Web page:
The UK does not want to join the Unified Patent Court anyway

The UK has announced that it does not wish to participate in the Unified Patent Court (UPC) This will solve a number of problems but will at the same time create new ones.

The UK previously announced its intention to participate in the UPC and had also ratified the agreement to that effect, the so-called UPC Agreement. However, the agreement has not entered into force yet, as such entry into force has been awaiting, since 2017, the decision of a German constitutional law suit, as German ratification is necessary for the agreement to enter into force. The court is expected to make a decision this year. On the other hand, the same was suggested last year.

"I can confirm that the UK will not be seeking involvement in the UP/UPC system. Participating in a court that applies EU law and bound by the CJEU is inconsistent with our aims of becoming an independent self-governing nation", stated a spokesperson for the UK government to IAM, the IP news medium.

The UK's failure to participate will solve a number of EU constitutional problems that have been associated with the UPC agreement, as it implies, in the opinion of some, that only EU Member States can participate. When the UK does not participate, these problems disappear all at once.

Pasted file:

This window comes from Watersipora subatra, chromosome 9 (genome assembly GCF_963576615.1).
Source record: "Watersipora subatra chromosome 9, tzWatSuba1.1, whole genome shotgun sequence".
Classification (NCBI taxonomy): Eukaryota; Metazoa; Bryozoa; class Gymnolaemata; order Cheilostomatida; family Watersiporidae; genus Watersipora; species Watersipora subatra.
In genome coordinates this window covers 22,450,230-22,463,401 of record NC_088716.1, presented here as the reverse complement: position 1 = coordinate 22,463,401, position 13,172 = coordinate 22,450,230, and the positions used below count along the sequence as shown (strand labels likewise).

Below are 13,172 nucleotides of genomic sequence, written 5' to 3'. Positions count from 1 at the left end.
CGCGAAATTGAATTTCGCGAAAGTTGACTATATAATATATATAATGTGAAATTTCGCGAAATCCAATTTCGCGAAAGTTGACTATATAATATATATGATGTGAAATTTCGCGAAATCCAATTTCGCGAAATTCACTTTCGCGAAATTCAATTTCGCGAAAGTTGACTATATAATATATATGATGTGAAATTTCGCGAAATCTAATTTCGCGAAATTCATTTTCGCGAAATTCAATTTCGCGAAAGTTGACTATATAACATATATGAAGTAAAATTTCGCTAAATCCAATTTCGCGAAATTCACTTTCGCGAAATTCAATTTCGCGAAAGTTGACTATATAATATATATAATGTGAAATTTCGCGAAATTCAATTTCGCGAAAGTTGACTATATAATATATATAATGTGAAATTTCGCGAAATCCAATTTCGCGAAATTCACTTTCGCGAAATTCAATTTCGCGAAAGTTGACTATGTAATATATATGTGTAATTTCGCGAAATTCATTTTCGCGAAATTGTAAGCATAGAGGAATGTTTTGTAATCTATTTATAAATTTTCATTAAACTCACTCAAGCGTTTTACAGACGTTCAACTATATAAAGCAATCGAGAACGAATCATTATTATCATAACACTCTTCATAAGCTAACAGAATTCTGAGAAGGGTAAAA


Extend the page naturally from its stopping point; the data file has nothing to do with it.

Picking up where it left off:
On the other hand, the UK's withdrawal will entail that the UPC agreement must be changed. The UK is directly written into the agreement. Not least, it is mentioned in Article 7 of the agreement that the central division of the Court shall have a section in London, more specifically the section expected to deal with a large part of the important cases concerning medical patents. Accordingly, political agreement must as a minimum be reached as to where the London section is to be set up.

It is an important question whether the other participating countries will find it attractive to set up the system without the involvement of the UK. The UK is a large economy and an important patent nation. A system where a European patent court cannot make decisions with effect for the UK, and where the costs related to conducting legal proceedings in the UK can therefore not be saved, may be considered less attractive. In addition, the UK's failure to participate means that experienced British patent judges and oral hearing of cases will — other things being equal —  be a loss to the system.

The future of the system is therefore still uncertain, and it is not likely that it will enter into force this year. We will continue to follow developments and will report on any news of importance.

Read the news item from IAM:
"The UK will not be part of the UPC, government confirms to IAM"

Latest news on IP Law

IP Law